By Angie McDonnell
This July marks 100 years for the Lindsey Memorial Presbyterian church, set in motion years ago by Rev. E. J. Lindsey, a missionary to the Indians, who had a desire to establish a Presbyterian church in Martin, SD, the county seat. He began with small services held in a school house. By 1914, funds poured in from those affiliated and nonaffiliated in various proportions. Those who were unable to donate money, donated their time and effort. Later that year, the first chapel was built. On July 1 and 2 of 1917 the Presbyterian church became official. On April 5 of 1926 the church was officially incorporated under the name Lindsey Memorial Presbyterian church, after its founder.
Just four years later, in 1930, a new church basement was completed and it was decided that the old church was to be remodeled to make for a manse. An all day service held on September 19, 1949 conducted by Rev. John Giesbrecht. Mervin Lindsey involved the laying of the corner stone for a new church, which became dedicated on May 7, 1950 and is currently still used today. The current manse was built in 1958, after much discussion and hard labor.
Since then, numerous events pertaining to the church have happened and various pastors have served. Its grown in its own ways and has seen both easy and difficult times.
In celebration of the 100 years, Saturday, July 1, 2017 an open house will be held at the Lindsey Memorial Presbyterian church from 1:00 p.m. to 3:00 p.m. Refreshments will be served. Later that evening, in the Martin City Park and in conjunction with the fourth of July celebration, the church will be providing cotton candy, a fish pond, and face painting, free of charge.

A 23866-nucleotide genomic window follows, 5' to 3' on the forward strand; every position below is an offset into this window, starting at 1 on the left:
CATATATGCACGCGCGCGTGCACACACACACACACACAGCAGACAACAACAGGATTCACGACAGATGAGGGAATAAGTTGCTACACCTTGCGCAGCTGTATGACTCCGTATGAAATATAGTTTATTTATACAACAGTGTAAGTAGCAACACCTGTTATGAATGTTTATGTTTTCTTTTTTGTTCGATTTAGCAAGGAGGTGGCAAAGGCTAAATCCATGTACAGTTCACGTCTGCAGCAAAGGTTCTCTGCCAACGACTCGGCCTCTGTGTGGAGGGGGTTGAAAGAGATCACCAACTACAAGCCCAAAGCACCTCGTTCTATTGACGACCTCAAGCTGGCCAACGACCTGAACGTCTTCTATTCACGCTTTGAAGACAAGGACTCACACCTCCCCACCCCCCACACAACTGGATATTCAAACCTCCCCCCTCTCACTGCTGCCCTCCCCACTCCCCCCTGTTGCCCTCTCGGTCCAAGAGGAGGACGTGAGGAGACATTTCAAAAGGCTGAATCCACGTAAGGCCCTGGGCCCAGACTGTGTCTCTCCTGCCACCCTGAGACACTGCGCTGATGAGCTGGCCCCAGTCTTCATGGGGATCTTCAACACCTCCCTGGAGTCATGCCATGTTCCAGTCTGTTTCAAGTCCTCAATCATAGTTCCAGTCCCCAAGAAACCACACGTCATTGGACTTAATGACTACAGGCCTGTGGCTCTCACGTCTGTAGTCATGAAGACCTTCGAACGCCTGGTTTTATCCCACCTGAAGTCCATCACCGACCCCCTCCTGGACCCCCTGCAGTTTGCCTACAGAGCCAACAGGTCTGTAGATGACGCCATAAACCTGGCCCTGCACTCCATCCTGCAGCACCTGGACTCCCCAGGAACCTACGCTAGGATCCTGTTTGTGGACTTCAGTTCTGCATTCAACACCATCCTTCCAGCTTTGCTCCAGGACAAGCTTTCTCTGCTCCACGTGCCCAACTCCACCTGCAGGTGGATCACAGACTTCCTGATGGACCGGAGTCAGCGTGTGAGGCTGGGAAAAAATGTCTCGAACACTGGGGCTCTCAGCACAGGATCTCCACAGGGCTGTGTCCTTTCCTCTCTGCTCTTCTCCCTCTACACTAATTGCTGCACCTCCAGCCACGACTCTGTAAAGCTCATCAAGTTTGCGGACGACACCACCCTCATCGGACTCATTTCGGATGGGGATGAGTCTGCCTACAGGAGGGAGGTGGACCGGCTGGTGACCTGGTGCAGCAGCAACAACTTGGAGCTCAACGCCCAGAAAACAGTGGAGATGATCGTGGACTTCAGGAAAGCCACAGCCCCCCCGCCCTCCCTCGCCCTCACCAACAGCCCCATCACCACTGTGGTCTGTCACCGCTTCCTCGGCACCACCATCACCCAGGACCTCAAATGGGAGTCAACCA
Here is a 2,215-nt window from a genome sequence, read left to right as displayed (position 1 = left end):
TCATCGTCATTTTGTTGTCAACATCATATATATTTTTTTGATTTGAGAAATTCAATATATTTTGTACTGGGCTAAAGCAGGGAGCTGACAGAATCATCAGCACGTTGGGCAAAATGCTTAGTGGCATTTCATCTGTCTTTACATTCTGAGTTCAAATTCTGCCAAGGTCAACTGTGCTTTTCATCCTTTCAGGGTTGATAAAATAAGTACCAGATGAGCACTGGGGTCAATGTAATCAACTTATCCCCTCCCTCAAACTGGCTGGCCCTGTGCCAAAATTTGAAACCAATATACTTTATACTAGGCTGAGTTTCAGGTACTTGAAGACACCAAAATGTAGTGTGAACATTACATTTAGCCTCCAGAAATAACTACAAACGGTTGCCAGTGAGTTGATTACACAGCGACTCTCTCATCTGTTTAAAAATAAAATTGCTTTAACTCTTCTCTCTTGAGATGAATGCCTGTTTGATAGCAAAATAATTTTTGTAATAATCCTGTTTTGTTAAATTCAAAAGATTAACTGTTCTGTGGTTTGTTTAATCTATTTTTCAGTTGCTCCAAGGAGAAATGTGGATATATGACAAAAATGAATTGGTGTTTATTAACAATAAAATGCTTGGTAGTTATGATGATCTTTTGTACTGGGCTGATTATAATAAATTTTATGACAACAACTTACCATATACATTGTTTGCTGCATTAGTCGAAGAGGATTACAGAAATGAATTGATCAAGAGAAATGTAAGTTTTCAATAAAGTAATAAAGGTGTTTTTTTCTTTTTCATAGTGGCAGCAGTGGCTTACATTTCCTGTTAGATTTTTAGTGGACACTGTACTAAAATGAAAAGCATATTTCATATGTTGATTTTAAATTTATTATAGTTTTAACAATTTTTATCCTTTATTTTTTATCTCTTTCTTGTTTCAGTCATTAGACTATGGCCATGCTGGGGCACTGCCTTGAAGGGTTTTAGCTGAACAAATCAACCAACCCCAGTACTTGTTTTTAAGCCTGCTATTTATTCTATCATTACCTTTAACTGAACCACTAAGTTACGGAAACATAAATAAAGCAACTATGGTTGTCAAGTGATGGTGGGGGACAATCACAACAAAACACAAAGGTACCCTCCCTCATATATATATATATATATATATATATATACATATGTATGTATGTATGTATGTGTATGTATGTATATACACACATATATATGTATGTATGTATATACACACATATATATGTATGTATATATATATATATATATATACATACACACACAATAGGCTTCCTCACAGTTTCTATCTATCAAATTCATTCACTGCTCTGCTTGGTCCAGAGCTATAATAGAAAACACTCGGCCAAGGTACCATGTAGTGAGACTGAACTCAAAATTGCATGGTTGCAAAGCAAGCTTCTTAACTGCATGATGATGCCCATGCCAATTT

On Sunday, July 2, 2017, services will be held at the church itself beginning at 10:00 a.m. Former pastor, Ben Whitfield, will be in attendance and the choir will have their own special presentation of songs through the ages. Afterward, a shared meal will be provided at the new American Legion. Everyone is welcome to join and stay for another unique program following the meal, entailing recognition of the 100 years and the sharing of the history of the church to make for a memorable celebration.
“It’s not just a church celebration, its also a community celebration,” says Betty Olson, inviting all to take the time to attend and be part of the honorable, remarkable, and historical events.